Federal Housing Finance Agency Director Mel Watt recently delivered a stark warning about the financial stability of government-sponsored housing enterprises. But some experts doubt lawmakers will move any faster on housing reforms as a result.
On Thursday, Watt offered a downbeat view of capital buffer levels at Fannie Mae and Freddie Mac, during a Senate Banking Committee hearing. Still, the highly controversial and complex elements of housing finance will likely lead lawmakers to take a cautious approach, said Sam Whitfield, the Consumer Bankers Association’s head of congressional affairs.
“There are so many questions out there,” Whitfield said in an interview Monday. “Being expeditious about this and getting it done quickly is not necessarily in the best interest of consumers.”
Watt’s cautionary comments on the capital buffers at Fannie and Freddie led to some contentious exchanges with lawmakers last week. He noted that he may take measures to prevent a draw of federal money to fund the GSEs before their capital buffers reach zero, which is expected at the beginning of next year.
Drawing funds would run the risk of scaring investors and disrupting the mortgage market, Watt said. The comments raised the prospect of directing Fannie and Freddie to suspend dividend payments in order to beef up capital as one of the actions Watt could take if he’s forced to act unilaterally.
That prompted Banking Committee Chairman Mike Crapo (R-Idaho) to say the looming capital issue should underscore the need for Congress to come up with a permanent solution with GSEs.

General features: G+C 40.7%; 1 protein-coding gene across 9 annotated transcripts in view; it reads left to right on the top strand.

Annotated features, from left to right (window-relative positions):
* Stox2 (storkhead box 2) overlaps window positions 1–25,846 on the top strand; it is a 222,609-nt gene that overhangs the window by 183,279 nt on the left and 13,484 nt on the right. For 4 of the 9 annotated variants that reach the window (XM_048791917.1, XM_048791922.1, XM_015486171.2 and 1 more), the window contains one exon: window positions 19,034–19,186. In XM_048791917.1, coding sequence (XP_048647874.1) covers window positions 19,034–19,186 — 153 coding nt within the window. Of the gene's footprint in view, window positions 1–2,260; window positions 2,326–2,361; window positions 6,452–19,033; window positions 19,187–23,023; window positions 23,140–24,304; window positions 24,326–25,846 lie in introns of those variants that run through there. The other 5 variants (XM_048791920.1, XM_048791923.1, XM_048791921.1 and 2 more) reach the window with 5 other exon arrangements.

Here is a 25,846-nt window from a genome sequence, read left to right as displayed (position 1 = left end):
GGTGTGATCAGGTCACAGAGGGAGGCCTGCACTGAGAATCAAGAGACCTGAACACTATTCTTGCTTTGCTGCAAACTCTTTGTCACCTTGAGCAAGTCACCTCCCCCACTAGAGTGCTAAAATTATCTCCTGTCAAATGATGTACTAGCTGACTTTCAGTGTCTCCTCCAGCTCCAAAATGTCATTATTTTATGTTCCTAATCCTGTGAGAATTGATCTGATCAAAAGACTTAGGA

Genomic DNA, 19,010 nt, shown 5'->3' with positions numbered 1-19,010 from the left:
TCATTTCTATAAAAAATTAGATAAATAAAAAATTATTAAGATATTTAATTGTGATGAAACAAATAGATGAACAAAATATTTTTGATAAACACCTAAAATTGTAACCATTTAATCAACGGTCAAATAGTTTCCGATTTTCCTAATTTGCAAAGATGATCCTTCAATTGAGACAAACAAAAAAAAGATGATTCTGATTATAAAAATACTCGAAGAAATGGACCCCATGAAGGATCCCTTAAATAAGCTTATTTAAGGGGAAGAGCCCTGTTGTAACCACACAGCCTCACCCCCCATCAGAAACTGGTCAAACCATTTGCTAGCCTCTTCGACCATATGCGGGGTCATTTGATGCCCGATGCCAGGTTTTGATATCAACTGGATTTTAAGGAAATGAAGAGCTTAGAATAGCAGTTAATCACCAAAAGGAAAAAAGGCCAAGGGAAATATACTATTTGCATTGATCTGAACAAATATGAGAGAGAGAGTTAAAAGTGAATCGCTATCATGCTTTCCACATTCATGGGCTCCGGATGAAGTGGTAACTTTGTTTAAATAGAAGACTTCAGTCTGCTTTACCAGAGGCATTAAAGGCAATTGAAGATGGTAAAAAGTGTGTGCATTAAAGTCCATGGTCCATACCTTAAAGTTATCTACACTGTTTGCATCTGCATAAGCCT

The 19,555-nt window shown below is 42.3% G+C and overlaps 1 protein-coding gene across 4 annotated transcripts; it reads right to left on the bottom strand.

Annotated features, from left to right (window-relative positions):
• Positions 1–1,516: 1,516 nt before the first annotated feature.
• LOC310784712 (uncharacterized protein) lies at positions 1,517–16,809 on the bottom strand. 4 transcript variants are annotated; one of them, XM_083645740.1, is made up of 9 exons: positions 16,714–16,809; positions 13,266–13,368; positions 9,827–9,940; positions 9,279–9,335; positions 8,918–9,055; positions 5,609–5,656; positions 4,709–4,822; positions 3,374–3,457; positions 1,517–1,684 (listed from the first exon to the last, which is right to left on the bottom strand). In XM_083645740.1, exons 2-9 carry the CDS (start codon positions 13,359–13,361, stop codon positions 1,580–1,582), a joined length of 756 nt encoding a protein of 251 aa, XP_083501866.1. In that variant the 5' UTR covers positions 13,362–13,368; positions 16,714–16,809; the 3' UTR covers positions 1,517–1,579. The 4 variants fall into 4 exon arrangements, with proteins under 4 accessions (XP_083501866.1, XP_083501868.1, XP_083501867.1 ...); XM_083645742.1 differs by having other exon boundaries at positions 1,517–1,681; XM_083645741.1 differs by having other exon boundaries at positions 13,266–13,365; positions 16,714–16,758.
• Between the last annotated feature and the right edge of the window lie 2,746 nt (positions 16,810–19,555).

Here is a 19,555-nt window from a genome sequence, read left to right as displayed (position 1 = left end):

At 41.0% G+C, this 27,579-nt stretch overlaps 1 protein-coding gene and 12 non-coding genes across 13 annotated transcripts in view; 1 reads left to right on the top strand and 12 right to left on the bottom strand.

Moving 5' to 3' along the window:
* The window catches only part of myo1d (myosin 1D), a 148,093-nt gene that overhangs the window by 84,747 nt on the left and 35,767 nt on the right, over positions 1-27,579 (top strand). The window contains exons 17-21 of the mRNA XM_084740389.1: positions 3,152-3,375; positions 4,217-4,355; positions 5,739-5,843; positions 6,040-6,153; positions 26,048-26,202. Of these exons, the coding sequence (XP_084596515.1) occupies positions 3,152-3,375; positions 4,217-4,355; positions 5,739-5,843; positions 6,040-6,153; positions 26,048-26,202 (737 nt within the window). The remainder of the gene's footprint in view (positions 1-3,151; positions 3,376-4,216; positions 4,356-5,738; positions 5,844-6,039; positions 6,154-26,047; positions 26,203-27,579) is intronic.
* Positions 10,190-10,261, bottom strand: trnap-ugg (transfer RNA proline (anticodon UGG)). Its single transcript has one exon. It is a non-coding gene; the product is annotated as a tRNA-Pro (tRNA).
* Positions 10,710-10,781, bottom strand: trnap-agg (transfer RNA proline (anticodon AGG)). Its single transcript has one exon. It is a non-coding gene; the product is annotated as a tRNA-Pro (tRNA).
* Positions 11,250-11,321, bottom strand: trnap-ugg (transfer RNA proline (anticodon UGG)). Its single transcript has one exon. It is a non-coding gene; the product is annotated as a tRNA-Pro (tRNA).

Brandon Barford, a former Republican Banking Committee staffer who now works for Washington-based Beacon Policy Advisors, said “nothing that Watt says or does is going to rush” Congress’ consideration of housing finance reform.
“If they have any hope to get it done and through the Senate, it needs to be slow and steady and exhaustive,” Barford said in an interview Monday.
Watt’s testimony — his first appearance before the Banking Committee since Crapo became chairman — attracted some of the divisive reactions that have become characteristic in the GSE debate.
In a May 11 blog post, GSE investors organized as Investors Unite wrote that Watt should “be commended for taking his role as conservator of Fannie and Freddie seriously, and for trying to mitigate risks with taxpayers’ money and housing finance stability.” They also chided Crapo and Sen. Bob Corker (R-Tenn.), who suggested Watt could go ahead and draw funds from Treasury’s coffers, for challenging Watt.
But Watt’s testimony set off alarm bells for David Stevens, chief executive of the Washington-based Mortgage Bankers Association. In a Monday interview, Stevens said Watt could face political blowback if he takes independent action to protect the capital buffer. That, in turn, could lead to uncertainty, which could also cause markets, or Congress, to fret.
“Our greatest worry is, it’s tantamount to creating panic at a time that’s not needed,” Stevens said.
With Republicans controlling the White House and Congress, Stevens said that Watt — a former Democratic congressman and Obama administration nominee — could be overestimating his ability to take bold action.
“I worry that any action from him right now could be viewed as naïve, and not reflect the reality that his party is not in control — that he’s a carryover from the previous administration,” Stevens said.